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Monday, November 29, 2010

Things to consider in the event of water damage. Do I need to call someone?

How do I know how bad the water damage is? Do I need to call someone to come dry my home or office out after water intrusion?

Here are some things to think about when water damage strikes your home or business.

Once a building has been exposed to a large volume of water, it becomes extremely hazardous as water causes both health and structural risks.

Water Damage Related Health Hazards and Risks:
Dampness and humidity promote the growth of moisture-related mold and mildew that can lead to toxic, mold-related reactions such as immune disorders, pathogenic disease. Allergic reactions consist of painful headaches, disorientation and dizziness, nausea, diarrhea, chronic asthma, rashes and open sores, and chronic fatigue.

Be aware that floodwaters may also be contaminated with sewage and waste. These are fertile breeding ground for disease carrying termites and insect infestation.

Water Related Structural Hazards and Risks:
Water saturation affects and damages structures in a few ways.

Direct damage to materials leading to structural instability:

1. Wallboard disintegrates
2. Structural integrity of concrete is undermined
3. Support columns resting in waterlogged soil slowly twist and tilt
4. Wood swells, warps, and rots
5. Stairs, floors, and roofs may collapse bulging ceilings, indicating trapped water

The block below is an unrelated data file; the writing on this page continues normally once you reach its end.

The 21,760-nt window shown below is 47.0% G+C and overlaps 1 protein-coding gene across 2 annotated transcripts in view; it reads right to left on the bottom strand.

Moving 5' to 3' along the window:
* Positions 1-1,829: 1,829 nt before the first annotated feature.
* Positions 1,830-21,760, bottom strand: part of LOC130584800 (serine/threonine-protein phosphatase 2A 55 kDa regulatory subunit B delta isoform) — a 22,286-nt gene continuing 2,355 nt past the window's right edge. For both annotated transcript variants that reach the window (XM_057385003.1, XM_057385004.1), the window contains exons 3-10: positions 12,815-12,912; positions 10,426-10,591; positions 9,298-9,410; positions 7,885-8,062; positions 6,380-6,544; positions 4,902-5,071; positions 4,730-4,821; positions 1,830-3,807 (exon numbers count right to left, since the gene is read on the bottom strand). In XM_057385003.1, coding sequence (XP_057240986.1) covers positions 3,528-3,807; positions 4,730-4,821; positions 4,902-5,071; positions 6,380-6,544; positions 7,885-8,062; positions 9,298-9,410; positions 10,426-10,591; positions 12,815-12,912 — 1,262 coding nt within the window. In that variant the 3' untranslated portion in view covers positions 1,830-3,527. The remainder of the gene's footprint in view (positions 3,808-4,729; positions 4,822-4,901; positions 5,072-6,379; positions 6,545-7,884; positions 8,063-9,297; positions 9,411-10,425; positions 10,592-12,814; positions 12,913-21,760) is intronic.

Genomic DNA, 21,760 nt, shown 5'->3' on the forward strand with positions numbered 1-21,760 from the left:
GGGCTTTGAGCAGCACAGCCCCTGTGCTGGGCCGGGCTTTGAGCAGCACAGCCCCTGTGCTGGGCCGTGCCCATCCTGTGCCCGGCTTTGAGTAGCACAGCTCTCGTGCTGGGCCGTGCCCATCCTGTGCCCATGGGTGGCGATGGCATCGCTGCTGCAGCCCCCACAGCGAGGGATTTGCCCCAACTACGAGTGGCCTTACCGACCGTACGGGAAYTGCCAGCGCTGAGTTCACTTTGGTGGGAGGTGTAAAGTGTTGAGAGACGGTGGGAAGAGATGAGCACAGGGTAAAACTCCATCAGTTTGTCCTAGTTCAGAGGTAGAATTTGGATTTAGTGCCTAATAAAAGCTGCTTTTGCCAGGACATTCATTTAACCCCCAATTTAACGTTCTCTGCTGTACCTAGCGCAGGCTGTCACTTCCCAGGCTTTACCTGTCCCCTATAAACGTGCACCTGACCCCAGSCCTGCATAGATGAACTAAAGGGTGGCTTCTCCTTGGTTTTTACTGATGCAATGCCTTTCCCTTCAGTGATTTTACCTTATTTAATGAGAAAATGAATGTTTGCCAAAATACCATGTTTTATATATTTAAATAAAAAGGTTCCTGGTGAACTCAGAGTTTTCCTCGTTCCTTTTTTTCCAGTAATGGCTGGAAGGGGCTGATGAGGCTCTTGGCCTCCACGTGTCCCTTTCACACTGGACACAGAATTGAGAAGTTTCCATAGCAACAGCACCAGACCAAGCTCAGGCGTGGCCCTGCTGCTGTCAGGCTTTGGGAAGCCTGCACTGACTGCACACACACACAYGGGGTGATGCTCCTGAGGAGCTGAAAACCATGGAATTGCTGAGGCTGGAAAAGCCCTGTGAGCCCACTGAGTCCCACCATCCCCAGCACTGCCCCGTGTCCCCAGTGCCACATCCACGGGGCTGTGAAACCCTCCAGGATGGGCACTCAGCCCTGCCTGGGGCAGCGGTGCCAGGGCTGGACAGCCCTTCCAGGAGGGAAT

6. Electrical systems can short out, malfunction, and cause fires or shock.

Leaking LP gas (also known as natural gas) can cause fire or gas poisoning.

Household possessions and interior design can be damaged as follows:

1. Mud and silt get possessions and valuables dirty
2. Paint and wall coverings peel off
3. Floor tiles are lifted
4. Panels warp
5. Carpets stain and rot
6. Furnishings such as textiles and furniture stain
7. Books, photographs, paintings become extremely fragile
8. Property value decreases after being wet. Most insulation is ineffective, but it will continue to hold and create high moisture conditions which will damage metal, masonry, and wood.

Call Damage Control at 274-4168 for a free evaluation if you question the need for a professional services.

Wednesday, November 24, 2010

Heat and drying wet houses

Heat has many important roles in drying wet structures.  From the small house that is poorly insulated, to the large commercial building down town.  Let me explain the simple fact that heat is essential to what we do in drying wet structures.

There are 3 essential keys to drying.  Temperature (heat), airflow, and humidity.  As long as we can control these keys, we will achieve our goal of drying with as little demolition as possible.  I will explain the science involved with how heat improves the efficiency of what we do.  Much like the way a hair dryer blows the air, a direct approach if you will, heat used properly will benefit the project and drying will be achieved. 

Air temperature is a very important factor we calculate and keep records of.  We monitor the air temperature to know our equipment is operating properly, and to know that the air is at its most efficient capacity.  You see, warm air has the ability to hold more moisture than cooler air.  But, if the air becomes too hot we can loose the ability to remove the moisture from the air and it can escape into other unaffected areas of your home.  This condition is known as secondary damage.  Just as described in the above mention of the keys to drying, heat has a critical role in the balance of drying.  Simply put, warm air has a greater capacity to hold moisture.